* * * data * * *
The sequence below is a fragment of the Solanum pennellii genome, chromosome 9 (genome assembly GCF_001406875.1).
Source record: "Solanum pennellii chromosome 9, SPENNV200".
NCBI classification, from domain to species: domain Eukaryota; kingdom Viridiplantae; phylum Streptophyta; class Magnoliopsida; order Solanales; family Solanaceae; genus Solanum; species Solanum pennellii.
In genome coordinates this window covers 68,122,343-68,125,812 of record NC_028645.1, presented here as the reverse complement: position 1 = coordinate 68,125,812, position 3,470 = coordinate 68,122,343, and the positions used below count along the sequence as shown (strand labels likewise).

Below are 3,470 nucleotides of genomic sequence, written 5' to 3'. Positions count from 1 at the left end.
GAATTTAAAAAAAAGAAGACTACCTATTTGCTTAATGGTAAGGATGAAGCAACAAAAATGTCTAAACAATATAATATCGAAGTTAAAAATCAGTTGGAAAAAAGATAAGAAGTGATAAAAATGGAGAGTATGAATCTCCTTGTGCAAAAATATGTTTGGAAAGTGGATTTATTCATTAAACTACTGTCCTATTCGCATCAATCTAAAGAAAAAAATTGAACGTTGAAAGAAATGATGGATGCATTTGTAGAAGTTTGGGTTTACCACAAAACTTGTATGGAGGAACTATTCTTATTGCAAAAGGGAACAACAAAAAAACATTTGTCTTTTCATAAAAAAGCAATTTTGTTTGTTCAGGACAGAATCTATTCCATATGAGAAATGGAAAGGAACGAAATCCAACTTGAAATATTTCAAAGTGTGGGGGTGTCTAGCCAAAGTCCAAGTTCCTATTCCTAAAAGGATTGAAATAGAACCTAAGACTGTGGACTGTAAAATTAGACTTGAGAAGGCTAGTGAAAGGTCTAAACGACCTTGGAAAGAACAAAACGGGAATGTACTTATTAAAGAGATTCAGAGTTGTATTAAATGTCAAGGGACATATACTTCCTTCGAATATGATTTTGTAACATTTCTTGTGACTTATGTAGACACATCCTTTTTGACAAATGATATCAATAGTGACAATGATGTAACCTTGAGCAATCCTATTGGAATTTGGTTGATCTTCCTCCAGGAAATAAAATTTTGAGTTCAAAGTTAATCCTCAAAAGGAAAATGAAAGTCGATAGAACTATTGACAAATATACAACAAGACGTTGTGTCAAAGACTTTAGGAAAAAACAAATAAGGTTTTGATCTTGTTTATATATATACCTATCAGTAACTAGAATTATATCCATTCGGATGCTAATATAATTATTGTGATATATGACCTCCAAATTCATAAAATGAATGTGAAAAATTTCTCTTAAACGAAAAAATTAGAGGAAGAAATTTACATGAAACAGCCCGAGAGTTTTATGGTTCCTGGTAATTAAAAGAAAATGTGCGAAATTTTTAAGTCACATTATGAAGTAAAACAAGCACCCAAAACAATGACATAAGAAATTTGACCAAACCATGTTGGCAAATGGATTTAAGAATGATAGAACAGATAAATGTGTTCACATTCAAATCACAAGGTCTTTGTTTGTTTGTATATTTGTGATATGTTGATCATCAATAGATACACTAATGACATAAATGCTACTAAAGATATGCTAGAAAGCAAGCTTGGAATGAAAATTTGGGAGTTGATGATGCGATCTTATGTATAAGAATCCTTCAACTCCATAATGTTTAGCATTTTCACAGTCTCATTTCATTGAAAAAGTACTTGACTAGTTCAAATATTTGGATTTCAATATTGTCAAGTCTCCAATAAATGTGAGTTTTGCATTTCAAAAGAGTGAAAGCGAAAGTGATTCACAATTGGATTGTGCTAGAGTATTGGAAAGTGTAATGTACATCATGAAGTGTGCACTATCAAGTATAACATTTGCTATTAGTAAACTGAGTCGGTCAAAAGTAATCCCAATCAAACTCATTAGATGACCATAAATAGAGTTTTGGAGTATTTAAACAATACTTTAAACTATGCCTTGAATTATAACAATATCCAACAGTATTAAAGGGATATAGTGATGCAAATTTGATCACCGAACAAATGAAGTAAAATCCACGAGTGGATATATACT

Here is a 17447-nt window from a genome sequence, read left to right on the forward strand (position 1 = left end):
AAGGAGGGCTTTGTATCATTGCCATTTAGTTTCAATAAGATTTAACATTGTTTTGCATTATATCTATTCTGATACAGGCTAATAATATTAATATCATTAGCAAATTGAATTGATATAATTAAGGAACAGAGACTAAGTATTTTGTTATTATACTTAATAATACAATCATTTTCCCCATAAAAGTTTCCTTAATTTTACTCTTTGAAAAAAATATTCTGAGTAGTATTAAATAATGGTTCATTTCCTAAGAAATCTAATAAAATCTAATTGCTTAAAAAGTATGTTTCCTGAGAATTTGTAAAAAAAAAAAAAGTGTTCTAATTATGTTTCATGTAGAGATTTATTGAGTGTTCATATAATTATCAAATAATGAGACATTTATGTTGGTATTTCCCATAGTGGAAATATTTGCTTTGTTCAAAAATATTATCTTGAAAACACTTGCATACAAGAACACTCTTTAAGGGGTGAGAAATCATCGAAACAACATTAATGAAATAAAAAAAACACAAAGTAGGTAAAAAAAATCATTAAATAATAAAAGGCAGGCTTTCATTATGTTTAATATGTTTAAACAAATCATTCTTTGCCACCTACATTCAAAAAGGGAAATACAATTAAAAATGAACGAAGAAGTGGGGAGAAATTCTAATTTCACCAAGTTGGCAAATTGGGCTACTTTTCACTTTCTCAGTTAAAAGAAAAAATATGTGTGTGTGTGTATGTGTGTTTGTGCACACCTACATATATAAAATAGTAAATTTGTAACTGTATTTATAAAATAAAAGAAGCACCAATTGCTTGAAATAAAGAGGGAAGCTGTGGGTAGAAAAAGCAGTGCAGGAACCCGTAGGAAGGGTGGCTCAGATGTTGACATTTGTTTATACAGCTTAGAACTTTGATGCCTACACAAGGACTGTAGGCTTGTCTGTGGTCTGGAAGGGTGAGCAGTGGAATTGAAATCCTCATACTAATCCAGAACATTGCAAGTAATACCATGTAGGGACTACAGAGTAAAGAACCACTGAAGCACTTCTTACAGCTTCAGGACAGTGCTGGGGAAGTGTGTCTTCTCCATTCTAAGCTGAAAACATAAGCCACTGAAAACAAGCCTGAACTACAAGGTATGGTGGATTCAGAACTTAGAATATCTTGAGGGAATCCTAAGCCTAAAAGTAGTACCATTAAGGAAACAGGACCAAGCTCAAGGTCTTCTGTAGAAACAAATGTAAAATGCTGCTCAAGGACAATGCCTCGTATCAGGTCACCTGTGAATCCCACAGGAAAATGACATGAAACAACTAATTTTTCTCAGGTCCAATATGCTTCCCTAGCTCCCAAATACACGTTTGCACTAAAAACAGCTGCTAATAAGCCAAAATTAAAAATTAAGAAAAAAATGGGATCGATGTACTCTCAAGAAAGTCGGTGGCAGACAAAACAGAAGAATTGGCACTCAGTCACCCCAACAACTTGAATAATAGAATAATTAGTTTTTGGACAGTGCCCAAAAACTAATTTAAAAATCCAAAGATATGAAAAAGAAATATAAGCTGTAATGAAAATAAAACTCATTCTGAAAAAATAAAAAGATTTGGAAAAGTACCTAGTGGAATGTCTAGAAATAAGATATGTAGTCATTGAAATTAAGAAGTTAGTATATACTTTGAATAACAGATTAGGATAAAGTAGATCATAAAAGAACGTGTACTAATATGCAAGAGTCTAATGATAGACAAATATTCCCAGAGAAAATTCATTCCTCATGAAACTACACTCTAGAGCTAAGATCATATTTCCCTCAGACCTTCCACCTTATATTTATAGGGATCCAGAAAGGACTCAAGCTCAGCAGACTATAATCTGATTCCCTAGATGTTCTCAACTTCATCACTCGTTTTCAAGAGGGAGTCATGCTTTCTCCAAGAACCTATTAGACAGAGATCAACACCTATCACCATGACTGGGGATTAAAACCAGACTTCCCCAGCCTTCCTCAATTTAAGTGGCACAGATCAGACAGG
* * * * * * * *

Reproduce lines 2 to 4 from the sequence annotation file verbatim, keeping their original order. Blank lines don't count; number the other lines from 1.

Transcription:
Source record: "Solanum pennellii chromosome 9, SPENNV200".
NCBI classification, from domain to species: domain Eukaryota; kingdom Viridiplantae; phylum Streptophyta; class Magnoliopsida; order Solanales; family Solanaceae; genus Solanum; species Solanum pennellii.
In genome coordinates this window covers 68,122,343-68,125,812 of record NC_028645.1, presented here as the reverse complement: position 1 = coordinate 68,125,812, position 3,470 = coordinate 68,122,343, and the positions used below count along the sequence as shown (strand labels likewise).